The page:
Opera Album Review: The Young Meyerbeer, in a Biblical Opera, Reveals His Musico-Theatrical Imagination
By Ralph P Locke
A captivating world-premiere recording of a work by the 21-year-old who would later conquer the operatic world with Les Huguenots and L’Africaine.
Meyerbeer: Jephtas Gelübde (Jephthah’s Vow)
Andrea Chudak (Sulima), Marcus Elsaesser (Asmavett), Laurence Kalaidjian (Abdon), Soenke Tams Freier (Jephta).
Sofia Philharmonic Chorus and Orchestra, cond. Dario Salvi.
Marco Polo 8.225383-84 [2 CDs] 157 minutes.
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Here is a world-premiere recording of one of Meyerbeer’s earliest operas, from 1812, when he was a mere 21 years old. It already reveals remarkable facility and control, with elegantly shaped melodies well suited for singing, and with frequent happy intrusions from solo wind or string instruments in the orchestra. (See my review of his other “first” opera, Alimelek, which he began before this one but which didn’t get performed until after it. That one is based on a tale from the Thousand and One Nights.)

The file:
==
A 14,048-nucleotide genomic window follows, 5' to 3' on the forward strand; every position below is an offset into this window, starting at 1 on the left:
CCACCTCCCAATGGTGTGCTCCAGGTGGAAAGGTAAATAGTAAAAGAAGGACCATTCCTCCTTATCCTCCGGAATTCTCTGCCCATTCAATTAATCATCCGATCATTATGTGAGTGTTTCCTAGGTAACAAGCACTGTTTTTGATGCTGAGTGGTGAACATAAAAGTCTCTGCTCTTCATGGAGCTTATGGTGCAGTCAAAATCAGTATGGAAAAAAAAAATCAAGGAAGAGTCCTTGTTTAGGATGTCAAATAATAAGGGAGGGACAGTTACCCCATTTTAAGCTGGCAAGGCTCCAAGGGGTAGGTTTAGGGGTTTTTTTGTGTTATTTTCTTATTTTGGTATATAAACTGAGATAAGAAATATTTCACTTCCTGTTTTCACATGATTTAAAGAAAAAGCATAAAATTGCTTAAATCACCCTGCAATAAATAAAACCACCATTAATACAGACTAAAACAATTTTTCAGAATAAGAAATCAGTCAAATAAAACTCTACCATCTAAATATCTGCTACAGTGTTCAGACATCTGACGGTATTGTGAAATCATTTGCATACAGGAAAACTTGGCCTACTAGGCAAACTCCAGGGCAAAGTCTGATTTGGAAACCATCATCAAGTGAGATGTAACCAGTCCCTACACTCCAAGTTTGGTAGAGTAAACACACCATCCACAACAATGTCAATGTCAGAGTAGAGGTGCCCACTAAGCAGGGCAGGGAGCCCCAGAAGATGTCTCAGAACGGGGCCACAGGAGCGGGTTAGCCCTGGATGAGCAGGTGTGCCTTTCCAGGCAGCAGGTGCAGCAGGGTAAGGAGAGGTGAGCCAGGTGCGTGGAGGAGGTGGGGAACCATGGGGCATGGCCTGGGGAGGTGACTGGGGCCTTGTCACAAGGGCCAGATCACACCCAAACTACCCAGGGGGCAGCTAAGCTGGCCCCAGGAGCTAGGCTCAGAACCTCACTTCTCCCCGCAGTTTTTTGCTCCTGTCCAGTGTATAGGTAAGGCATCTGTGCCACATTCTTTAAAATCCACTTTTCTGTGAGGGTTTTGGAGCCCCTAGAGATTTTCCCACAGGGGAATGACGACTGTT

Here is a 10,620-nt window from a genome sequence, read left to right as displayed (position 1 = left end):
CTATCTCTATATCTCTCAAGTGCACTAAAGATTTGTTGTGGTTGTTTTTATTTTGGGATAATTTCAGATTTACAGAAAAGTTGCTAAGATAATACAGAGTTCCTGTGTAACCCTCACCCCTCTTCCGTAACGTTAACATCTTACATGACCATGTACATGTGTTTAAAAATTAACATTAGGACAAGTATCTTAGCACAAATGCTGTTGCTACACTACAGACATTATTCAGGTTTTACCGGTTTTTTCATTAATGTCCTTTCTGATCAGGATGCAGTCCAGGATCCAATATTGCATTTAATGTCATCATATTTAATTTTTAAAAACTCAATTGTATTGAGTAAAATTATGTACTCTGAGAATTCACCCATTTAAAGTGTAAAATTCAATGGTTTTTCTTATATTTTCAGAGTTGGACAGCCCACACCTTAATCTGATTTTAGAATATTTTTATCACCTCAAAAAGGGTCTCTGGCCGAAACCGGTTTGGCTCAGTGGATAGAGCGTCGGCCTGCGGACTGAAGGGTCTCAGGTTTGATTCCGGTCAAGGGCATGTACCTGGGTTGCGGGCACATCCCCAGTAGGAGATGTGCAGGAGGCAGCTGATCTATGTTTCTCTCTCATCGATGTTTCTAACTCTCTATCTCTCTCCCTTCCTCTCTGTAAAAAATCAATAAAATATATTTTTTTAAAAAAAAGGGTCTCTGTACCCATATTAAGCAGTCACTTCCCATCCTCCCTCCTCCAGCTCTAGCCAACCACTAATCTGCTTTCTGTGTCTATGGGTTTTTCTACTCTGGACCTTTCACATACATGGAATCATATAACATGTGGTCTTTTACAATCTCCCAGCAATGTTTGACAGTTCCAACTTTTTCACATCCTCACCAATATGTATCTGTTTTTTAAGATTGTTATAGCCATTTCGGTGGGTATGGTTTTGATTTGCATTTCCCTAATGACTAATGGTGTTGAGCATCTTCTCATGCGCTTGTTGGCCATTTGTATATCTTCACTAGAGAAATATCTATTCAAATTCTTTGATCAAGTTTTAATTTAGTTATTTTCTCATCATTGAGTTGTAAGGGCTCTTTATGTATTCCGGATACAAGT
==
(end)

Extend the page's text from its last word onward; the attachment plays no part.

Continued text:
The title in German is Jephtas Gelübde, and the libretto is by Aloys Wilhelm Schreiber (whose name means “scribe”!). The plot expands upon a brief, troubling tale in Judges 11:30-40: Jephthah, an Israelite judge and military leader, vows that, if his troops vanquish the invading Ammonites, he will sacrifice by fire “whatever comes out of the door of my house to meet me.” Jephthah returns victorious, and his daughter comes out to welcome him “with timbrel and dance.” He is distraught. She implores him to grant her two months in which she will go, with her companions, to the hills to “bewail my maidenhood” (i.e., mourn that she will not live a full life). He agrees and eventually carries out the vow.